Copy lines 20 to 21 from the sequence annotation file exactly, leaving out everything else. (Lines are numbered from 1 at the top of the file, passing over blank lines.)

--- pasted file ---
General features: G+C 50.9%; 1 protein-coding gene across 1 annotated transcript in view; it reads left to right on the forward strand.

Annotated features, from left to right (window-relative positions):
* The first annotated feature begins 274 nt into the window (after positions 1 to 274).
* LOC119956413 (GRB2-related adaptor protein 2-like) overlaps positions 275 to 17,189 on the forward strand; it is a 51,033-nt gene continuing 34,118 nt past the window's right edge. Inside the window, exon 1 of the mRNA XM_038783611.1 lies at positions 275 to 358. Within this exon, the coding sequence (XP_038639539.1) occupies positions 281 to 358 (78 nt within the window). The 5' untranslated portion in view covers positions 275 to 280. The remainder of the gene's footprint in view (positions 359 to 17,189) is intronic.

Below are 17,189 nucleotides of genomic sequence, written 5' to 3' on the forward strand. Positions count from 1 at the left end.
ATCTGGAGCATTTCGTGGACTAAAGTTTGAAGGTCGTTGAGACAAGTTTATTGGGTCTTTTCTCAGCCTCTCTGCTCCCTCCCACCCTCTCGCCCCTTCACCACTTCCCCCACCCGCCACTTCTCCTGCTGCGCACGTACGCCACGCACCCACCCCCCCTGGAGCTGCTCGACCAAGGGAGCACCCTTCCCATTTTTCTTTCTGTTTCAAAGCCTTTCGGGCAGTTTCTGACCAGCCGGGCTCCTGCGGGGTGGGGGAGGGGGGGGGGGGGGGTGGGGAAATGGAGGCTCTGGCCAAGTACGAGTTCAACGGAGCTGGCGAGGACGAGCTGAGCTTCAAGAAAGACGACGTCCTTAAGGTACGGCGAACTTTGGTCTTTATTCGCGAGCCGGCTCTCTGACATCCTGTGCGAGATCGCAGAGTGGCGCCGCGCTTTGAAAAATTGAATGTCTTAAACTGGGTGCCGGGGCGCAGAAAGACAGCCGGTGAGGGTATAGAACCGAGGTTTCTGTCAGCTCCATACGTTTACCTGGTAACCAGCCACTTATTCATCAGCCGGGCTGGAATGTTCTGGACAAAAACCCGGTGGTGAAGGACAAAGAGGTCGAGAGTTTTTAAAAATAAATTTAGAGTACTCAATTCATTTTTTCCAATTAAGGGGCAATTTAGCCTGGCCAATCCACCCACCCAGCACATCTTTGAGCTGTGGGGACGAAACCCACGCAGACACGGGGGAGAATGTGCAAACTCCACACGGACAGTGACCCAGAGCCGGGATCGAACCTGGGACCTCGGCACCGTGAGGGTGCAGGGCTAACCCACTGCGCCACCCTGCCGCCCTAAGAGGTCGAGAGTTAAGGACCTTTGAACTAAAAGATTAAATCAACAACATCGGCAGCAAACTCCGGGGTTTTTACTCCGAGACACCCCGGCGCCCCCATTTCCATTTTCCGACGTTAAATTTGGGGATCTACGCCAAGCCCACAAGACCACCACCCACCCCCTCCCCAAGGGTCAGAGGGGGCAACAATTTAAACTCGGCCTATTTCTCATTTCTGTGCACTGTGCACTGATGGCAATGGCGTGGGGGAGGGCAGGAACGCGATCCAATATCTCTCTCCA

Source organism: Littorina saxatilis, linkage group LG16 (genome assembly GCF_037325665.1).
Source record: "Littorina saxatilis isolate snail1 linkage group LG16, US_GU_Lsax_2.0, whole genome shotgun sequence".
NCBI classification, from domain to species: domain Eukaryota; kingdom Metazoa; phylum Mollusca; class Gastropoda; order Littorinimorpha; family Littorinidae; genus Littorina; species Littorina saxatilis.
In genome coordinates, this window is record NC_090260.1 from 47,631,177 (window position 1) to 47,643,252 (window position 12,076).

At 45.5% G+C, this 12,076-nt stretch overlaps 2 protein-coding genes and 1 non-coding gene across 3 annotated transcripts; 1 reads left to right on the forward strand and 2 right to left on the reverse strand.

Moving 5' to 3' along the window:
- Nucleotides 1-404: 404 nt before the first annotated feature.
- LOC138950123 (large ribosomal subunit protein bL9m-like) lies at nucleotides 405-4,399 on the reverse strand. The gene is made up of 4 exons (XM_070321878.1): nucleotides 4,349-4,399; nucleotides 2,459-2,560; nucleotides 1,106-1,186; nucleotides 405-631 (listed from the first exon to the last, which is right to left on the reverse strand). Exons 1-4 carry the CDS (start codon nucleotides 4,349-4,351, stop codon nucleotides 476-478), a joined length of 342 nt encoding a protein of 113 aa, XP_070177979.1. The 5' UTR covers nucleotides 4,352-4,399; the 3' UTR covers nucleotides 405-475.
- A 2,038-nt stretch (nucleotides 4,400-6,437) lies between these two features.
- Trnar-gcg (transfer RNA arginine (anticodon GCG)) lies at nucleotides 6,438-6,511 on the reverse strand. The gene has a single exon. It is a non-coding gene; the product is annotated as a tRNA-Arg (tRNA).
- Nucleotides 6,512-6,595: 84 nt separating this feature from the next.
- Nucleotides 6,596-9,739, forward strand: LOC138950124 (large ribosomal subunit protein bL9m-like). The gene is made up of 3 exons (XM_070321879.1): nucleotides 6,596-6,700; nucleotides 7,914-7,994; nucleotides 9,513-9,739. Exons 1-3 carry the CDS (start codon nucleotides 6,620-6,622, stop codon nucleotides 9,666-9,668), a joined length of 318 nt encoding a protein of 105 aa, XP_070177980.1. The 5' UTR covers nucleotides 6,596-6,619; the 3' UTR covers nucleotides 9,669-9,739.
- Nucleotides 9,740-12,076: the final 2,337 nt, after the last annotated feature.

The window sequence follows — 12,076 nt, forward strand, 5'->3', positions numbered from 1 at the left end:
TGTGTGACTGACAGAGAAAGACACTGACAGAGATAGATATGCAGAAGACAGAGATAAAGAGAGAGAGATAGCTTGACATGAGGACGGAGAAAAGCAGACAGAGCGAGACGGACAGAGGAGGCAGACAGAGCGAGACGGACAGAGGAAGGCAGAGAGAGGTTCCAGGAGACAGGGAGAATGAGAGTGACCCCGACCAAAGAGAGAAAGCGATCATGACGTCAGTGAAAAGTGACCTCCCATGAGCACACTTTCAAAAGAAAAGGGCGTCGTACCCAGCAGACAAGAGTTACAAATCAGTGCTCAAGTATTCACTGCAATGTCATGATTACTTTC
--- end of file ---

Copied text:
The window sequence follows — 12,076 nt, forward strand, 5'->3', positions numbered from 1 at the left end:
TGTGTGACTGACAGAGAAAGACACTGACAGAGATAGATATGCAGAAGACAGAGATAAAGAGAGAGAGATAGCTTGACATGAGGACGGAGAAAAGCAGACAGAGCGAGACGGACAGAGGAGGCAGACAGAGCGAGACGGACAGAGGAAGGCAGAGAGAGGTTCCAGGAGACAGGGAGAATGAGAGTGACCCCGACCAAAGAGAGAAAGCGATCATGACGTCAGTGAAAAGTGACCTCCCATGAGCACACTTTCAAAAGAAAAGGGCGTCGTACCCAGCAGACAAGAGTTACAAATCAGTGCTCAAGTATTCACTGCAATGTCATGATTACTTTC